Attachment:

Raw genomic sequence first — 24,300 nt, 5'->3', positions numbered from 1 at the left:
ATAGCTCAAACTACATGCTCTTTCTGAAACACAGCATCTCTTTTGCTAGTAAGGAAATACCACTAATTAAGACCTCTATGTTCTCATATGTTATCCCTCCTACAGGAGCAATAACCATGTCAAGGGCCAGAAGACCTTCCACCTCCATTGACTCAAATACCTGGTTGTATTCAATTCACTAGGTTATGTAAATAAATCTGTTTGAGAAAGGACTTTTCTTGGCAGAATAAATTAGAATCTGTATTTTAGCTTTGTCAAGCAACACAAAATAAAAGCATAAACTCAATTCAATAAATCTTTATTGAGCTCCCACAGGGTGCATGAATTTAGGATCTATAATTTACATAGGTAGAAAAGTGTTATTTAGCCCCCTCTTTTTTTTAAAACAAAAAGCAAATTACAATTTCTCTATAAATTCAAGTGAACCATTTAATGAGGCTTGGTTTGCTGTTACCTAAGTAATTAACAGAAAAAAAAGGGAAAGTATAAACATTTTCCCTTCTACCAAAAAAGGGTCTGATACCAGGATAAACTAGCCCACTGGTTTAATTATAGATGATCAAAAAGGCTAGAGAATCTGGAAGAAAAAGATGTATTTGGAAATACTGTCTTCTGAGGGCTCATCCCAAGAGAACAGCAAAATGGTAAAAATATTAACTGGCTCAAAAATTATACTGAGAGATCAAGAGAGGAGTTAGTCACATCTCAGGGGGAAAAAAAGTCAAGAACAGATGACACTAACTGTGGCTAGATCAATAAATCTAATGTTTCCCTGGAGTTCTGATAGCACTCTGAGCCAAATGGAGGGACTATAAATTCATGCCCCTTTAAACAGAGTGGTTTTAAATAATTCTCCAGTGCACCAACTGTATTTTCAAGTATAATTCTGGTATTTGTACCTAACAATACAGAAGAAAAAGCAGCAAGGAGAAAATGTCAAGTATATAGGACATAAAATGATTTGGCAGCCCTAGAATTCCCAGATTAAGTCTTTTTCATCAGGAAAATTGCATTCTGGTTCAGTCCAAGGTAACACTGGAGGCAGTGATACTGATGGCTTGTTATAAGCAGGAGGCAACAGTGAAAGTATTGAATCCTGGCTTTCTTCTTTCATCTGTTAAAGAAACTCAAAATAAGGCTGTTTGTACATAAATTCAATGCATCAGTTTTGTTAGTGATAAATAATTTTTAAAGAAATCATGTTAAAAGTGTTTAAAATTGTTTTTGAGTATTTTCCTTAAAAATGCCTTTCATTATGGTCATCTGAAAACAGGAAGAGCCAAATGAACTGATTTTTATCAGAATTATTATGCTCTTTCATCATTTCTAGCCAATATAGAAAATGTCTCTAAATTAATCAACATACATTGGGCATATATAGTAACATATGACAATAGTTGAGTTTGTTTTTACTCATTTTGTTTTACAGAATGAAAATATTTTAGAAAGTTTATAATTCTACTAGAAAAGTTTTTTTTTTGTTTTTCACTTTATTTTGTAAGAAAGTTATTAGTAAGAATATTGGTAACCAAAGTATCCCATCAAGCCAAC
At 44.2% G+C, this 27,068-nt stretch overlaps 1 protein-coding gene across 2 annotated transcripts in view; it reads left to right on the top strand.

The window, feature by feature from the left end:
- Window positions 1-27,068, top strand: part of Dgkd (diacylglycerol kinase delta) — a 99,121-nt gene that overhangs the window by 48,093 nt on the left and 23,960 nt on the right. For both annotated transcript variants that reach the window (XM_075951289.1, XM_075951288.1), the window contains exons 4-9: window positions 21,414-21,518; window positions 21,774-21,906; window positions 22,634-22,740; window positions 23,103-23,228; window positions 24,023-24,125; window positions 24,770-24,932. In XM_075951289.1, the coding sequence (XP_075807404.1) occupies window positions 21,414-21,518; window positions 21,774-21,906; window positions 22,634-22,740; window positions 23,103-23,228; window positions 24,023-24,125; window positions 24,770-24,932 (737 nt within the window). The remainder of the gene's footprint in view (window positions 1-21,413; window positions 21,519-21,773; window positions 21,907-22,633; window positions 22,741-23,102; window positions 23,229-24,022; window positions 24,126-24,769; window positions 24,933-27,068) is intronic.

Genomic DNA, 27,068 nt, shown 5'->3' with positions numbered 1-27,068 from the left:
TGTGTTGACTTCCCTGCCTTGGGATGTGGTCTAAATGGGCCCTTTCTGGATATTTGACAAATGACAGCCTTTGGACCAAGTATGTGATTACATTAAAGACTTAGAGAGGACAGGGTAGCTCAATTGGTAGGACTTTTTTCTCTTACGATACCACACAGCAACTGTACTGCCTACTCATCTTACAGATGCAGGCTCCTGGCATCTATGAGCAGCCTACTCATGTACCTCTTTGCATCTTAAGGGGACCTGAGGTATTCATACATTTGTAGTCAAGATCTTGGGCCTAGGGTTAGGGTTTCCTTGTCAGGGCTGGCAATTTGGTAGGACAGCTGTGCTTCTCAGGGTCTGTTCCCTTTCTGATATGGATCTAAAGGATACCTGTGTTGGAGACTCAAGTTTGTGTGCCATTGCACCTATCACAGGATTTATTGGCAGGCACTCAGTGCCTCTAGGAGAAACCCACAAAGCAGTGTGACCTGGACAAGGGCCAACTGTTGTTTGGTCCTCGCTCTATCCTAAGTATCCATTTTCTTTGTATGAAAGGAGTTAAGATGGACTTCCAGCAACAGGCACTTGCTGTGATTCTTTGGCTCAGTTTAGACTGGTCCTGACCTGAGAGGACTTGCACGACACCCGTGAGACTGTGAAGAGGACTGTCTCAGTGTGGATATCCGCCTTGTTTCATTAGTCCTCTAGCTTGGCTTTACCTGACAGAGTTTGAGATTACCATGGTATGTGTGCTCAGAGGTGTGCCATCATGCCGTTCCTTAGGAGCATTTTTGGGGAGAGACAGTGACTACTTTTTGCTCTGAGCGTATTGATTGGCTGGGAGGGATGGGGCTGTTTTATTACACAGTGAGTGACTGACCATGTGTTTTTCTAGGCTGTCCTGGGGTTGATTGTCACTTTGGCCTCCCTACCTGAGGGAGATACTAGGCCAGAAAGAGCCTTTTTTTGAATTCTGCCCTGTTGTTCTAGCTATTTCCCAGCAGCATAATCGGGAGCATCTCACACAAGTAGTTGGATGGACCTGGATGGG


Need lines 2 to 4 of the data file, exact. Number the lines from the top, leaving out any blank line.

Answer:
ATAGCTCAAACTACATGCTCTTTCTGAAACACAGCATCTCTTTTGCTAGTAAGGAAATACCACTAATTAAGACCTCTATGTTCTCATATGTTATCCCTCCTACAGGAGCAATAACCATGTCAAGGGCCAGAAGACCTTCCACCTCCATTGACTCAAATACCTGGTTGTATTCAATTCACTAGGTTATGTAAATAAATCTGTTTGAGAAAGGACTTTTCTTGGCAGAATAAATTAGAATCTGTATTTTAGCTTTGTCAAGCAACACAAAATAAAAGCATAAACTCAATTCAATAAATCTTTATTGAGCTCCCACAGGGTGCATGAATTTAGGATCTATAATTTACATAGGTAGAAAAGTGTTATTTAGCCCCCTCTTTTTTTTAAAACAAAAAGCAAATTACAATTTCTCTATAAATTCAAGTGAACCATTTAATGAGGCTTGGTTTGCTGTTACCTAAGTAATTAACAGAAAAAAAAGGGAAAGTATAAACATTTTCCCTTCTACCAAAAAAGGGTCTGATACCAGGATAAACTAGCCCACTGGTTTAATTATAGATGATCAAAAAGGCTAGAGAATCTGGAAGAAAAAGATGTATTTGGAAATACTGTCTTCTGAGGGCTCATCCCAAGAGAACAGCAAAATGGTAAAAATATTAACTGGCTCAAAAATTATACTGAGAGATCAAGAGAGGAGTTAGTCACATCTCAGGGGGAAAAAAAGTCAAGAACAGATGACACTAACTGTGGCTAGATCAATAAATCTAATGTTTCCCTGGAGTTCTGATAGCACTCTGAGCCAAATGGAGGGACTATAAATTCATGCCCCTTTAAACAGAGTGGTTTTAAATAATTCTCCAGTGCACCAACTGTATTTTCAAGTATAATTCTGGTATTTGTACCTAACAATACAGAAGAAAAAGCAGCAAGGAGAAAATGTCAAGTATATAGGACATAAAATGATTTGGCAGCCCTAGAATTCCCAGATTAAGTCTTTTTCATCAGGAAAATTGCATTCTGGTTCAGTCCAAGGTAACACTGGAGGCAGTGATACTGATGGCTTGTTATAAGCAGGAGGCAACAGTGAAAGTATTGAATCCTGGCTTTCTTCTTTCATCTGTTAAAGAAACTCAAAATAAGGCTGTTTGTACATAAATTCAATGCATCAGTTTTGTTAGTGATAAATAATTTTTAAAGAAATCATGTTAAAAGTGTTTAAAATTGTTTTTGAGTATTTTCCTTAAAAATGCCTTTCATTATGGTCATCTGAAAACAGGAAGAGCCAAATGAACTGATTTTTATCAGAATTATTATGCTCTTTCATCATTTCTAGCCAATATAGAAAATGTCTCTAAATTAATCAACATACATTGGGCATATATAGTAACATATGACAATAGTTGAGTTTGTTTTTACTCATTTTGTTTTACAGAATGAAAATATTTTAGAAAGTTTATAATTCTACTAGAAAAGTTTTTTTTTTGTTTTTCACTTTATTTTGTAAGAAAGTTATTAGTAAGAATATTGGTAACCAAAGTATCCCATCAAGCCAAC
At 44.2% G+C, this 27,068-nt stretch overlaps 1 protein-coding gene across 2 annotated transcripts in view; it reads left to right on the top strand.

The window, feature by feature from the left end: